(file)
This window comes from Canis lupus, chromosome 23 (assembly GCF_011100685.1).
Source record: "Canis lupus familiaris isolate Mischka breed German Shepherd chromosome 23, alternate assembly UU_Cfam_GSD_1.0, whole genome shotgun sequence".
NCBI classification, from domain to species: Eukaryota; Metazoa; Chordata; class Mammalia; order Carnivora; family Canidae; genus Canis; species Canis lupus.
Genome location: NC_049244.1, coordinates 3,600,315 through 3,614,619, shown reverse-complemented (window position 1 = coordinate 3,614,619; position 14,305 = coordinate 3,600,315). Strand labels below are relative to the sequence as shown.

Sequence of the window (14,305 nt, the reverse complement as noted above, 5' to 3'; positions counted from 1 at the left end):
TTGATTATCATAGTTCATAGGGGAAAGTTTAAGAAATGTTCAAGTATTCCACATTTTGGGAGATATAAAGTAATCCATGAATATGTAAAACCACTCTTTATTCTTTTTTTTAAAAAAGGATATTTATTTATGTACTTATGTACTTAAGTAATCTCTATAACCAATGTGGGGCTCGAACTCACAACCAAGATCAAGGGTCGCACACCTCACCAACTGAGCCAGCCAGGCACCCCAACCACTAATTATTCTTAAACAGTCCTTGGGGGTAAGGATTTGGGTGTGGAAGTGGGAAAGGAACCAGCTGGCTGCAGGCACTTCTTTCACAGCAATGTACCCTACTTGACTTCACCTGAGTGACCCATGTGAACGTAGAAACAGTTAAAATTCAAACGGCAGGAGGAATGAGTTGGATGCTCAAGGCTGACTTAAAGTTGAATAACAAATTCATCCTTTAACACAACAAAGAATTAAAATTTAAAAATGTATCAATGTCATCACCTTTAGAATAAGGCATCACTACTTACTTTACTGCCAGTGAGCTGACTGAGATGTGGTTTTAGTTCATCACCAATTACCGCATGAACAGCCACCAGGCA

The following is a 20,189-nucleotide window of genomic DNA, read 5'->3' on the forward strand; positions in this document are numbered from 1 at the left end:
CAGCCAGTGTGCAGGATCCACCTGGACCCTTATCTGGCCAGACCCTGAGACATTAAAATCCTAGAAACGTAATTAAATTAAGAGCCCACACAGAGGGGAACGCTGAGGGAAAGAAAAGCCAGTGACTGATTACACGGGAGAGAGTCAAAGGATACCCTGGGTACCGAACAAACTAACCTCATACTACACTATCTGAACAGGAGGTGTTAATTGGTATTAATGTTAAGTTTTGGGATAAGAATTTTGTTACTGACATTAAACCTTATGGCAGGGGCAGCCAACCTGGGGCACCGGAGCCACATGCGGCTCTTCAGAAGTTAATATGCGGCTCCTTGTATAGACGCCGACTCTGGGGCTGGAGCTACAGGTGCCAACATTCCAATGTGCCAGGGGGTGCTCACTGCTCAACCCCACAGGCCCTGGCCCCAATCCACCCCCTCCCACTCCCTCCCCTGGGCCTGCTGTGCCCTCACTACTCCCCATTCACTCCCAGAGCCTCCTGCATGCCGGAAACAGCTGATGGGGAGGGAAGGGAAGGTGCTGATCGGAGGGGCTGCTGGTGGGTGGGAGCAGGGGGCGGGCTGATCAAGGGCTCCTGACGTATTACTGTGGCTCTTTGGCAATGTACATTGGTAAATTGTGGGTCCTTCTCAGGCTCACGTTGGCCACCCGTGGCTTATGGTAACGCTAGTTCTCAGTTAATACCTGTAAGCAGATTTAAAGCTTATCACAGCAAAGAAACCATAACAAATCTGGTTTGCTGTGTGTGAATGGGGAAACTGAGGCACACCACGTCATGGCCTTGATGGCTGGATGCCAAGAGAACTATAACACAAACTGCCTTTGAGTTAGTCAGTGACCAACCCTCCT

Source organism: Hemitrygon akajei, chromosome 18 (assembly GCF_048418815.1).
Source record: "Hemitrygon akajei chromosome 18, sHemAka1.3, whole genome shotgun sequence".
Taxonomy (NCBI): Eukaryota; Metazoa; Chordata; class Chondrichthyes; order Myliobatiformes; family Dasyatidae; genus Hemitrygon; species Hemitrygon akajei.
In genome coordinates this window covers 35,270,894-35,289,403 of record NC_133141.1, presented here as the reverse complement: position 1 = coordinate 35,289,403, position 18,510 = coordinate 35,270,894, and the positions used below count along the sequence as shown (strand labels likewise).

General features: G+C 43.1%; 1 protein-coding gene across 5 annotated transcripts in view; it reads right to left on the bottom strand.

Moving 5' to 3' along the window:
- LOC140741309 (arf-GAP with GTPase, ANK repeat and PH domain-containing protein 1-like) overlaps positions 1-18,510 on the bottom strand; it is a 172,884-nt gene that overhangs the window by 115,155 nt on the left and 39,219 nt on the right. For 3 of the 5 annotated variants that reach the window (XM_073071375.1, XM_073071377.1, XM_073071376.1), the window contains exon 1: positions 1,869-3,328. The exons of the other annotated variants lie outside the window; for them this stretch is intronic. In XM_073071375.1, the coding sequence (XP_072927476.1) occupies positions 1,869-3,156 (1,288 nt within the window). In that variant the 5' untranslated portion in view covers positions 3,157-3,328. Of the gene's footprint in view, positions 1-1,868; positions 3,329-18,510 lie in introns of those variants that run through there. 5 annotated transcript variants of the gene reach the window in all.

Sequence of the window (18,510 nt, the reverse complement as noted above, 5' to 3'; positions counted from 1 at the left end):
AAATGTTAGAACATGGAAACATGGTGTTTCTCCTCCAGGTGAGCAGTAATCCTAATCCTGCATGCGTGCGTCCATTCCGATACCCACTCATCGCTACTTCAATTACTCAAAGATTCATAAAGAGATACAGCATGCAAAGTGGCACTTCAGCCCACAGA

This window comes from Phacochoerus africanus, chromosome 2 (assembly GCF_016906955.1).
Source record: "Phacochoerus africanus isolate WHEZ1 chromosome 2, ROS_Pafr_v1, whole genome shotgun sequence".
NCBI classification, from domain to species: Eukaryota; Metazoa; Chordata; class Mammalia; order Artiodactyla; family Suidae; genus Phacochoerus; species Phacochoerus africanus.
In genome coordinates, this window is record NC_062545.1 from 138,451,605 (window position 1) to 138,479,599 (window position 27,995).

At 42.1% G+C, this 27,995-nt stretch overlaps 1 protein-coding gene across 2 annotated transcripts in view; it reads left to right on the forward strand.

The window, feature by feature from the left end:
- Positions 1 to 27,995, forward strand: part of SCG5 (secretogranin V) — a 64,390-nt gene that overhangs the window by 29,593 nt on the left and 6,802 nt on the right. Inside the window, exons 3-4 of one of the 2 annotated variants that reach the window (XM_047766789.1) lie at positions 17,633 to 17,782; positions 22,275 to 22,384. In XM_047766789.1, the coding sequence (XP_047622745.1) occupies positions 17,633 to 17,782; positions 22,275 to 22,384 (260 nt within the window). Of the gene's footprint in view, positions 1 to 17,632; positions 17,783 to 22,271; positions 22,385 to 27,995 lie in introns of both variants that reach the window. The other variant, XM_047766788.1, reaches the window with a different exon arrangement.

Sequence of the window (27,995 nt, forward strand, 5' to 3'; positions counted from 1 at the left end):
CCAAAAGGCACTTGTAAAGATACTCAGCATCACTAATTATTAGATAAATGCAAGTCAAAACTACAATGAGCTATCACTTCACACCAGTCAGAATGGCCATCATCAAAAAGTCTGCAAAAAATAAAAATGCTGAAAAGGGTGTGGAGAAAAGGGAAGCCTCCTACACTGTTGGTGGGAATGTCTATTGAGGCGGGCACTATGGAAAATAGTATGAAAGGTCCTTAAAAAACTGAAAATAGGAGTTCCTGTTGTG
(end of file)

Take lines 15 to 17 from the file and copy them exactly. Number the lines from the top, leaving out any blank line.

- LOC140741309 (arf-GAP with GTPase, ANK repeat and PH domain-containing protein 1-like) overlaps positions 1-18,510 on the bottom strand; it is a 172,884-nt gene that overhangs the window by 115,155 nt on the left and 39,219 nt on the right. For 3 of the 5 annotated variants that reach the window (XM_073071375.1, XM_073071377.1, XM_073071376.1), the window contains exon 1: positions 1,869-3,328. The exons of the other annotated variants lie outside the window; for them this stretch is intronic. In XM_073071375.1, the coding sequence (XP_072927476.1) occupies positions 1,869-3,156 (1,288 nt within the window). In that variant the 5' untranslated portion in view covers positions 3,157-3,328. Of the gene's footprint in view, positions 1-1,868; positions 3,329-18,510 lie in introns of those variants that run through there. 5 annotated transcript variants of the gene reach the window in all.

Sequence of the window (18,510 nt, the reverse complement as noted above, 5' to 3'; positions counted from 1 at the left end):
AAATGTTAGAACATGGAAACATGGTGTTTCTCCTCCAGGTGAGCAGTAATCCTAATCCTGCATGCGTGCGTCCATTCCGATACCCACTCATCGCTACTTCAATTACTCAAAGATTCATAAAGAGATACAGCATGCAAAGTGGCACTTCAGCCCACAGA